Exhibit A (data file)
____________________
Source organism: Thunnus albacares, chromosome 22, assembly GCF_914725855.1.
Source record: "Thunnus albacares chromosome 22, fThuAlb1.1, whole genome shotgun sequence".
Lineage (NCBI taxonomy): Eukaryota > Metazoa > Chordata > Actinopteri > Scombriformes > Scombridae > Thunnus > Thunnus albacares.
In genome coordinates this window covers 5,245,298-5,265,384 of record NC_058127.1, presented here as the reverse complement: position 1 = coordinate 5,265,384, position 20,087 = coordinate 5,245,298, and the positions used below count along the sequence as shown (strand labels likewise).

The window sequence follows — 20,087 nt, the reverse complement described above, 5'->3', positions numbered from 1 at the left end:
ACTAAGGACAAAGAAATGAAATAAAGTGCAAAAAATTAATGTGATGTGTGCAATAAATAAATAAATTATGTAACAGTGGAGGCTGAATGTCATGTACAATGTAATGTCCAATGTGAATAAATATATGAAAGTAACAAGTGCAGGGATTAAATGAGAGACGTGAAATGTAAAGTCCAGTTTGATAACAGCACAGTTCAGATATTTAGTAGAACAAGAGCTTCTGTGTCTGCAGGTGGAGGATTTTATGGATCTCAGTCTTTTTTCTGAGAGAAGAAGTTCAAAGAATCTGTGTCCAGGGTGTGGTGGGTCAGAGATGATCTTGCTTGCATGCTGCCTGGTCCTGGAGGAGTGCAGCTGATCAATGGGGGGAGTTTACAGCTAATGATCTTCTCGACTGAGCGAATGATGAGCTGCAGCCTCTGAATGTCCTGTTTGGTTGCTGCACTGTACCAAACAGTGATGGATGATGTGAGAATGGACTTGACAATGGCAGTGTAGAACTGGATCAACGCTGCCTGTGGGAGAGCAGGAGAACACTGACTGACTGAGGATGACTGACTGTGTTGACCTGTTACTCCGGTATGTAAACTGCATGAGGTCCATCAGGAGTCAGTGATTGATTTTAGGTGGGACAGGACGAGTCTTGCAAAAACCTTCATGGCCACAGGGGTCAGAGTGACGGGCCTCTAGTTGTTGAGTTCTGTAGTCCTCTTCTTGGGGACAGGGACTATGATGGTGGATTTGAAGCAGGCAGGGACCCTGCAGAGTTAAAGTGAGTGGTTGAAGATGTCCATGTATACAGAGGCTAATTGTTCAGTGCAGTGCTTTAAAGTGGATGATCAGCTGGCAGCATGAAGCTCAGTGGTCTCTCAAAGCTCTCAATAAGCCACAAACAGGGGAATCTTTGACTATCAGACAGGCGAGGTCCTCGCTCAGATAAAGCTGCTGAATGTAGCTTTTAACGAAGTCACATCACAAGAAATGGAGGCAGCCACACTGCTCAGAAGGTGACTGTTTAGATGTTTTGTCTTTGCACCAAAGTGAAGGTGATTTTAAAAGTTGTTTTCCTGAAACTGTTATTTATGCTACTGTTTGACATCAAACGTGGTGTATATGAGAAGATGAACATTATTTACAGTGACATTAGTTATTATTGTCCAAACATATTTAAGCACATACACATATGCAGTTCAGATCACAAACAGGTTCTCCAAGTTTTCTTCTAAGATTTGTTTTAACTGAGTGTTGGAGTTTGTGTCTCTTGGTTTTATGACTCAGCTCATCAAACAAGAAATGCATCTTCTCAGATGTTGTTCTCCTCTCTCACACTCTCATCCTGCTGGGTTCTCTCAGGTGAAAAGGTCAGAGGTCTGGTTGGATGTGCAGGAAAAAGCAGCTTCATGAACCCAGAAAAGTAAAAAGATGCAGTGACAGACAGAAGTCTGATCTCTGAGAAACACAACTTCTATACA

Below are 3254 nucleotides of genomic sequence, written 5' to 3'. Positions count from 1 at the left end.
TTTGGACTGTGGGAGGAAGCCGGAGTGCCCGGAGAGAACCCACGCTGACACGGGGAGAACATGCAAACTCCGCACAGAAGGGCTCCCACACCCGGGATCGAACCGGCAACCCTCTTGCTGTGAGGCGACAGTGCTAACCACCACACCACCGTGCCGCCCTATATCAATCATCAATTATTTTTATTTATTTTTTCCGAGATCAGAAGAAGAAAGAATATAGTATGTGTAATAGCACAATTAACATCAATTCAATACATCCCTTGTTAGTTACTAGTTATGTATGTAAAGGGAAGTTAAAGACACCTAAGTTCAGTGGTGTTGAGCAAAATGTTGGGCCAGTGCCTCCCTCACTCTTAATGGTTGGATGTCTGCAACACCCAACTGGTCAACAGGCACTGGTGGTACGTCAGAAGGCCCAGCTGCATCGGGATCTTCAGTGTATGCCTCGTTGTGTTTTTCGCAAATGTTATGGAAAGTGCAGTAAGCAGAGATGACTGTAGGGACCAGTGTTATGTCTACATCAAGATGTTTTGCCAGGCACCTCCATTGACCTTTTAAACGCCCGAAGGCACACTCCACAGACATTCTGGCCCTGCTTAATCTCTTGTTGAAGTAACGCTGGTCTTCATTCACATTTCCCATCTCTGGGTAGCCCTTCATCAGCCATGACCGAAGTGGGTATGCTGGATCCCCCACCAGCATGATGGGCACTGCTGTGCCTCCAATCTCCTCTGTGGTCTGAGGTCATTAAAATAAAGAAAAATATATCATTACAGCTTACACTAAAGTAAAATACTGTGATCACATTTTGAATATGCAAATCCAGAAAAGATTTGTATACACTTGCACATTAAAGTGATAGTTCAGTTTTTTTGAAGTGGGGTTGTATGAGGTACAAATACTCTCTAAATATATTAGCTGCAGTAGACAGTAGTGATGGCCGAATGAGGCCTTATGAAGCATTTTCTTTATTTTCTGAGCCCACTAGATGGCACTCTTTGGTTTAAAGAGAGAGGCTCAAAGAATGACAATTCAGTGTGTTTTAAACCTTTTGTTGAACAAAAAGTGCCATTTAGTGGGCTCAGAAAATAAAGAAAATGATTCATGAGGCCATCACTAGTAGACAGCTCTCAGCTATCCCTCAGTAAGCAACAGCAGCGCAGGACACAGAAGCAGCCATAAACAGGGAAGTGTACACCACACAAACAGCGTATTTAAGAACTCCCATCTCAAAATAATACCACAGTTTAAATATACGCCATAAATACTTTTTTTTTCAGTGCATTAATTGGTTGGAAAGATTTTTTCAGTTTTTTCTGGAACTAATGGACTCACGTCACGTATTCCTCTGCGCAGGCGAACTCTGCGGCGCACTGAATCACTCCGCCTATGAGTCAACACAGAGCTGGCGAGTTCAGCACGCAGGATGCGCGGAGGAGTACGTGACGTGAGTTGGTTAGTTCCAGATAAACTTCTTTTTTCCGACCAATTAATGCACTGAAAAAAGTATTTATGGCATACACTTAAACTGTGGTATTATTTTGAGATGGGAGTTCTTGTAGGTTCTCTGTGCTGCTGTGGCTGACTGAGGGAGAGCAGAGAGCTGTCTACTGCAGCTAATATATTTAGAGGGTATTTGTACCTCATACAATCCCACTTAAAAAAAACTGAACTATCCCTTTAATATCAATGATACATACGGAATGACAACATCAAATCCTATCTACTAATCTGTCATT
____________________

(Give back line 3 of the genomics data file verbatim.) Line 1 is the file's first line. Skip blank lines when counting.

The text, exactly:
Lineage (NCBI taxonomy): Eukaryota > Metazoa > Chordata > Actinopteri > Scombriformes > Scombridae > Thunnus > Thunnus albacares.